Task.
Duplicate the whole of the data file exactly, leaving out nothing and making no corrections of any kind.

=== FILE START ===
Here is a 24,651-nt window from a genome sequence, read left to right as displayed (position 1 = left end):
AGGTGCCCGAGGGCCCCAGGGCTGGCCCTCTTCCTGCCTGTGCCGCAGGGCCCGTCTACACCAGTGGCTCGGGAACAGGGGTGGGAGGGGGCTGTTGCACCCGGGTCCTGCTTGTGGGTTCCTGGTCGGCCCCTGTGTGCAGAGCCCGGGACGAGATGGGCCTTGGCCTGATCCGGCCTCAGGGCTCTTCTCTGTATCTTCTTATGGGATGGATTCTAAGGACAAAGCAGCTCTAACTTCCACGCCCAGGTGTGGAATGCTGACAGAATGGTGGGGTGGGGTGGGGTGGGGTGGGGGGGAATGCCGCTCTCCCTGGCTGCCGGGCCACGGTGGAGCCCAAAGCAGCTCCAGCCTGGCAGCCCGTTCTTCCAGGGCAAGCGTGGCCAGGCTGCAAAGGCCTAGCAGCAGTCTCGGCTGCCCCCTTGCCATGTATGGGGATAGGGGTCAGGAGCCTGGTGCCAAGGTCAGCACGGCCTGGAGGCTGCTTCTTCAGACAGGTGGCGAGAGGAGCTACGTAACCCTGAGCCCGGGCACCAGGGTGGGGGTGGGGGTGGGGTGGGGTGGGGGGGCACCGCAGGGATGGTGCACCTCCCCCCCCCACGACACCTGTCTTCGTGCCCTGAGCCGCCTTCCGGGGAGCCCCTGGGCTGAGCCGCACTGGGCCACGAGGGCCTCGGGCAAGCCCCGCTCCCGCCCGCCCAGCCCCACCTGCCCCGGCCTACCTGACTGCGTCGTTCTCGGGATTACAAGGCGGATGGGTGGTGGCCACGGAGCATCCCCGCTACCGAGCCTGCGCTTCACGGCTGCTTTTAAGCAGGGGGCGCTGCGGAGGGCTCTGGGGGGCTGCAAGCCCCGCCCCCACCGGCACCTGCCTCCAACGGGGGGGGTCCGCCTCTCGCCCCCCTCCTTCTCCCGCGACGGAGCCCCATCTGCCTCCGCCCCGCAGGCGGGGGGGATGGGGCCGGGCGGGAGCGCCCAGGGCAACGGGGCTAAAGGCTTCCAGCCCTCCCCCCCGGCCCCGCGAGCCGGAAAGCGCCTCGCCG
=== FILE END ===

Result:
Here is a 24,651-nt window from a genome sequence, read left to right as displayed (position 1 = left end):
AGGTGCCCGAGGGCCCCAGGGCTGGCCCTCTTCCTGCCTGTGCCGCAGGGCCCGTCTACACCAGTGGCTCGGGAACAGGGGTGGGAGGGGGCTGTTGCACCCGGGTCCTGCTTGTGGGTTCCTGGTCGGCCCCTGTGTGCAGAGCCCGGGACGAGATGGGCCTTGGCCTGATCCGGCCTCAGGGCTCTTCTCTGTATCTTCTTATGGGATGGATTCTAAGGACAAAGCAGCTCTAACTTCCACGCCCAGGTGTGGAATGCTGACAGAATGGTGGGGTGGGGTGGGGTGGGGTGGGGGGGAATGCCGCTCTCCCTGGCTGCCGGGCCACGGTGGAGCCCAAAGCAGCTCCAGCCTGGCAGCCCGTTCTTCCAGGGCAAGCGTGGCCAGGCTGCAAAGGCCTAGCAGCAGTCTCGGCTGCCCCCTTGCCATGTATGGGGATAGGGGTCAGGAGCCTGGTGCCAAGGTCAGCACGGCCTGGAGGCTGCTTCTTCAGACAGGTGGCGAGAGGAGCTACGTAACCCTGAGCCCGGGCACCAGGGTGGGGGTGGGGGTGGGGTGGGGTGGGGGGGCACCGCAGGGATGGTGCACCTCCCCCCCCCACGACACCTGTCTTCGTGCCCTGAGCCGCCTTCCGGGGAGCCCCTGGGCTGAGCCGCACTGGGCCACGAGGGCCTCGGGCAAGCCCCGCTCCCGCCCGCCCAGCCCCACCTGCCCCGGCCTACCTGACTGCGTCGTTCTCGGGATTACAAGGCGGATGGGTGGTGGCCACGGAGCATCCCCGCTACCGAGCCTGCGCTTCACGGCTGCTTTTAAGCAGGGGGCGCTGCGGAGGGCTCTGGGGGGCTGCAAGCCCCGCCCCCACCGGCACCTGCCTCCAACGGGGGGGGTCCGCCTCTCGCCCCCCTCCTTCTCCCGCGACGGAGCCCCATCTGCCTCCGCCCCGCAGGCGGGGGGGATGGGGCCGGGCGGGAGCGCCCAGGGCAACGGGGCTAAAGGCTTCCAGCCCTCCCCCCCGGCCCCGCGAGCCGGAAAGCGCCTCGCCG